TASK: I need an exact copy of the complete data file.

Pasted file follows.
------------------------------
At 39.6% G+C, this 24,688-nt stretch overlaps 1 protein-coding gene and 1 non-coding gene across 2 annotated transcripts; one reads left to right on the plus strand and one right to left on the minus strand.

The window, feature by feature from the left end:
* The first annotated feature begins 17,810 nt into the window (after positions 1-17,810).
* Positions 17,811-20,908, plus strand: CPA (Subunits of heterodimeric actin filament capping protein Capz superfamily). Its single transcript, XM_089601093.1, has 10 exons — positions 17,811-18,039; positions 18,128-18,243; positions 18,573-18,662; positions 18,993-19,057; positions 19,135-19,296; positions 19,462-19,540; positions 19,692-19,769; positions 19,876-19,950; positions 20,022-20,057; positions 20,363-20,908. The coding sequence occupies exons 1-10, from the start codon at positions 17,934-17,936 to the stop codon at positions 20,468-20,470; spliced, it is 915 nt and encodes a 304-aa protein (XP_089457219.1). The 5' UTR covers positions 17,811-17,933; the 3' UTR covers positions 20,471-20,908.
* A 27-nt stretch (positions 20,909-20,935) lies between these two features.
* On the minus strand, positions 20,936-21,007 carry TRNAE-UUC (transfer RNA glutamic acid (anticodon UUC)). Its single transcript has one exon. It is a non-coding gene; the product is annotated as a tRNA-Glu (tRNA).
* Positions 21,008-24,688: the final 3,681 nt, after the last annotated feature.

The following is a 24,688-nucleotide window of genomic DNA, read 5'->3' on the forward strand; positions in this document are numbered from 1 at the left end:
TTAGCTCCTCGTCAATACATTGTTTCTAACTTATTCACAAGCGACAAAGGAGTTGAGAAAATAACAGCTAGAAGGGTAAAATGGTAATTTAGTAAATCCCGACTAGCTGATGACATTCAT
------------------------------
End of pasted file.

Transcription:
At 39.6% G+C, this 24,688-nt stretch overlaps 1 protein-coding gene and 1 non-coding gene across 2 annotated transcripts; one reads left to right on the plus strand and one right to left on the minus strand.

The window, feature by feature from the left end:
* The first annotated feature begins 17,810 nt into the window (after positions 1-17,810).
* Positions 17,811-20,908, plus strand: CPA (Subunits of heterodimeric actin filament capping protein Capz superfamily). Its single transcript, XM_089601093.1, has 10 exons — positions 17,811-18,039; positions 18,128-18,243; positions 18,573-18,662; positions 18,993-19,057; positions 19,135-19,296; positions 19,462-19,540; positions 19,692-19,769; positions 19,876-19,950; positions 20,022-20,057; positions 20,363-20,908. The coding sequence occupies exons 1-10, from the start codon at positions 17,934-17,936 to the stop codon at positions 20,468-20,470; spliced, it is 915 nt and encodes a 304-aa protein (XP_089457219.1). The 5' UTR covers positions 17,811-17,933; the 3' UTR covers positions 20,471-20,908.
* A 27-nt stretch (positions 20,909-20,935) lies between these two features.
* On the minus strand, positions 20,936-21,007 carry TRNAE-UUC (transfer RNA glutamic acid (anticodon UUC)). Its single transcript has one exon. It is a non-coding gene; the product is annotated as a tRNA-Glu (tRNA).
* Positions 21,008-24,688: the final 3,681 nt, after the last annotated feature.

The following is a 24,688-nucleotide window of genomic DNA, read 5'->3' on the forward strand; positions in this document are numbered from 1 at the left end:
TTAGCTCCTCGTCAATACATTGTTTCTAACTTATTCACAAGCGACAAAGGAGTTGAGAAAATAACAGCTAGAAGGGTAAAATGGTAATTTAGTAAATCCCGACTAGCTGATGACATTCAT